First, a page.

Know your rights2020-11-30T15:28:35+00:00

Know your rights

Knowing your rights as a filmmaker, parent and/or carer can be extremely useful when speaking to your employer or organising a campaign or protest. Equally, it is important if you’re an employer to know your responsibilities and what you must provide for your employees, whether salaried, contract or freelance.

Check out our free checklists for employees, employers, and unions and guilds for comprehensive advice and actions on your rights at work.

Further reading & resources

The BFI has published Principles to tackle and prevent bullying and harassment in the screen industries: while these do not specifically address hiring and employment discrimination, they are a useful framework. They adhere to Acas’ definition of harassment that includes “pregnancy and maternity” as protected categories.

The UK’s current law includes:

  • 2016 Childcare Act: makes provision about free childcare for young children of working parents
  • 2014 Care Act: establishes a legal right to support for adult carers, assessed by local authorities
  • Parental leave: only applies to eligible company employees, not self-employed/freelancers

Here are some useful resources and contacts to find out more on current legislation:

Acas (Advice, Consiliation and Arbitration Service): provides free and impartial information and advice to employers and employees on all aspects of workplace relations and employment law – here’s what they say about parents’ and carers’ rights at work, with lots of resources.

Carers Trust: a wide range of resources and information for anyone who works with carers, including details on carers’ rights at work.

Citizens Advice: Provide free confidential advice online or on the phone to anyone on their rights and responsibilities; they have information about parental rights at work on their site.

Creative Diversity Network have a a wealth of information, activity and advice from their members and across the industry, to inspire and support you to take action on diversity in your own organisation. This runs from making the case to measuring impact.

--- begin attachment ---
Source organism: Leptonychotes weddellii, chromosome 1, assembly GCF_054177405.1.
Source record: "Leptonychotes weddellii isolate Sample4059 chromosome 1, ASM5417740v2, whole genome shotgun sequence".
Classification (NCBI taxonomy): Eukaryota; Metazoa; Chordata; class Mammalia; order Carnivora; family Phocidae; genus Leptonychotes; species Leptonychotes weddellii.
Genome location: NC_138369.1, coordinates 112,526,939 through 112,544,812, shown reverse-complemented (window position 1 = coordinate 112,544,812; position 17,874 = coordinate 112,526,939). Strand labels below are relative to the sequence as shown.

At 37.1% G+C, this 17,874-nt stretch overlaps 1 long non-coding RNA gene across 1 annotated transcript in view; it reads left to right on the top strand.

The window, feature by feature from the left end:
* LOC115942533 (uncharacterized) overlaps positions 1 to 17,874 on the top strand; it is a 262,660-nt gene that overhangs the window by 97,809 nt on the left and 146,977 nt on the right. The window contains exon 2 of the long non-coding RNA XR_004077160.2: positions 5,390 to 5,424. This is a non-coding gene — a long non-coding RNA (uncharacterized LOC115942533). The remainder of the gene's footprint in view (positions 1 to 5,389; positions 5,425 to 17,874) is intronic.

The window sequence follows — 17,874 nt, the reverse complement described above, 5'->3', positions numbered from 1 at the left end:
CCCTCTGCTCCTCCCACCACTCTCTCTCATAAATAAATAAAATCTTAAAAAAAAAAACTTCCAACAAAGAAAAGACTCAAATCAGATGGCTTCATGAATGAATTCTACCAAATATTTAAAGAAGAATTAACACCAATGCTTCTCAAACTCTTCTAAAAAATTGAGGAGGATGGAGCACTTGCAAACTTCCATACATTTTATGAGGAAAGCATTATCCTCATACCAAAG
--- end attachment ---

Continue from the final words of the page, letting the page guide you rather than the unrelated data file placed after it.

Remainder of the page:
Employment Tribunals: An independent tribunal responsible in the UK for hearing claims from people think an employer or potential employer has treated them unlawfully.

Gingerbread: The leading charity working with single parent families. Supporting, advising and campaigning with single mums and dads to help them meet their family’s needs.

Media Parents: A website and organisation helping freelance working parents through a network that connects them with short term, regular hours, job share and part time jobs.

Pregnant Then Screwed: 54,000 women are forced out of their jobs due to pregnancy. This campaign is working to change that and to expose the injustice through a volunteer network in which you can anonymously share your story. You can call the Pregnant Then Screwed advice line on 0161 930 5300, Monday to Friday 9am – 6pm, or send an email.

Thinking Outside the Box: The Equalities and Human Rights Commission published this guide to supporting broadcasters committed to diversity it covers basic principles of equality law, and positive advice for employers on the adjustments and outreach needed to diversify their workforce.

Women Like Us: careers advice for women, helping you fit work around family life.

Working Families: a work-life balance organisation for parents, carers and their employers, includes a kite mark for flexible working, and a ‘families and work’ manifesto calling for a minister for childcare!

Our resources

Additional resources